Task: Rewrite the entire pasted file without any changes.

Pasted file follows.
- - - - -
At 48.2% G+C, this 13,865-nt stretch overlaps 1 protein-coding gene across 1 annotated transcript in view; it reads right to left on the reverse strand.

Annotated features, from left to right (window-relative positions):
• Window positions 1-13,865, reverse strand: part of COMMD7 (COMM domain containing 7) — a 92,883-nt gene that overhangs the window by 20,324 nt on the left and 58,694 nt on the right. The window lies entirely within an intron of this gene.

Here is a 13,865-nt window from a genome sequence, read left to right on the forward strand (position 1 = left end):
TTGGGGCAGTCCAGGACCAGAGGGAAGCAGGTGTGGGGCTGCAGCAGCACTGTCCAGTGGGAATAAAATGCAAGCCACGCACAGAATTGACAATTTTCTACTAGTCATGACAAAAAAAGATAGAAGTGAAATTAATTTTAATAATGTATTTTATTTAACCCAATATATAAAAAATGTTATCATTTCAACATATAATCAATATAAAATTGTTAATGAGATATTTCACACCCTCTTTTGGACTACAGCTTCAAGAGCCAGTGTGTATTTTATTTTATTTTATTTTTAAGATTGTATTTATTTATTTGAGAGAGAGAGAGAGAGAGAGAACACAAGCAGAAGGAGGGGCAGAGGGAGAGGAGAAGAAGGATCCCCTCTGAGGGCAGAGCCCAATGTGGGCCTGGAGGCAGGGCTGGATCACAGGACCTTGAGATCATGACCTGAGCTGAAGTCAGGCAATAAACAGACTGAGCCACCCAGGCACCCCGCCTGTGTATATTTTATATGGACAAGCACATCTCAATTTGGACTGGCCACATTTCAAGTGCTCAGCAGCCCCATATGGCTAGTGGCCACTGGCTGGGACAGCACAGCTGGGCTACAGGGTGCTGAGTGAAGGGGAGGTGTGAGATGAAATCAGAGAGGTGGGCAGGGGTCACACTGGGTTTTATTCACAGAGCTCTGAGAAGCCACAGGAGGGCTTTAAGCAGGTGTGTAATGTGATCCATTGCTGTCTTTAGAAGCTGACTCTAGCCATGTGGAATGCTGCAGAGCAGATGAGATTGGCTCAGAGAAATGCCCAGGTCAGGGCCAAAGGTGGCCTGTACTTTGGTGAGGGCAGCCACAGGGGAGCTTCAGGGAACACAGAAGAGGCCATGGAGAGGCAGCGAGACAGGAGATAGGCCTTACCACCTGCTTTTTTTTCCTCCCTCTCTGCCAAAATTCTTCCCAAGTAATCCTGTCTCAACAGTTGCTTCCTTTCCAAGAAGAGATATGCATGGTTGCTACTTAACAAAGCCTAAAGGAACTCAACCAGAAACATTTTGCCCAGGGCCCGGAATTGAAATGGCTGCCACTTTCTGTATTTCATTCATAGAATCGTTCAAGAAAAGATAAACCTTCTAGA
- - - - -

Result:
At 48.2% G+C, this 13,865-nt stretch overlaps 1 protein-coding gene across 1 annotated transcript in view; it reads right to left on the reverse strand.

Annotated features, from left to right (window-relative positions):
• Window positions 1-13,865, reverse strand: part of COMMD7 (COMM domain containing 7) — a 92,883-nt gene that overhangs the window by 20,324 nt on the left and 58,694 nt on the right. The window lies entirely within an intron of this gene.

Here is a 13,865-nt window from a genome sequence, read left to right on the forward strand (position 1 = left end):
TTGGGGCAGTCCAGGACCAGAGGGAAGCAGGTGTGGGGCTGCAGCAGCACTGTCCAGTGGGAATAAAATGCAAGCCACGCACAGAATTGACAATTTTCTACTAGTCATGACAAAAAAAGATAGAAGTGAAATTAATTTTAATAATGTATTTTATTTAACCCAATATATAAAAAATGTTATCATTTCAACATATAATCAATATAAAATTGTTAATGAGATATTTCACACCCTCTTTTGGACTACAGCTTCAAGAGCCAGTGTGTATTTTATTTTATTTTATTTTTAAGATTGTATTTATTTATTTGAGAGAGAGAGAGAGAGAGAGAACACAAGCAGAAGGAGGGGCAGAGGGAGAGGAGAAGAAGGATCCCCTCTGAGGGCAGAGCCCAATGTGGGCCTGGAGGCAGGGCTGGATCACAGGACCTTGAGATCATGACCTGAGCTGAAGTCAGGCAATAAACAGACTGAGCCACCCAGGCACCCCGCCTGTGTATATTTTATATGGACAAGCACATCTCAATTTGGACTGGCCACATTTCAAGTGCTCAGCAGCCCCATATGGCTAGTGGCCACTGGCTGGGACAGCACAGCTGGGCTACAGGGTGCTGAGTGAAGGGGAGGTGTGAGATGAAATCAGAGAGGTGGGCAGGGGTCACACTGGGTTTTATTCACAGAGCTCTGAGAAGCCACAGGAGGGCTTTAAGCAGGTGTGTAATGTGATCCATTGCTGTCTTTAGAAGCTGACTCTAGCCATGTGGAATGCTGCAGAGCAGATGAGATTGGCTCAGAGAAATGCCCAGGTCAGGGCCAAAGGTGGCCTGTACTTTGGTGAGGGCAGCCACAGGGGAGCTTCAGGGAACACAGAAGAGGCCATGGAGAGGCAGCGAGACAGGAGATAGGCCTTACCACCTGCTTTTTTTTCCTCCCTCTCTGCCAAAATTCTTCCCAAGTAATCCTGTCTCAACAGTTGCTTCCTTTCCAAGAAGAGATATGCATGGTTGCTACTTAACAAAGCCTAAAGGAACTCAACCAGAAACATTTTGCCCAGGGCCCGGAATTGAAATGGCTGCCACTTTCTGTATTTCATTCATAGAATCGTTCAAGAAAAGATAAACCTTCTAGA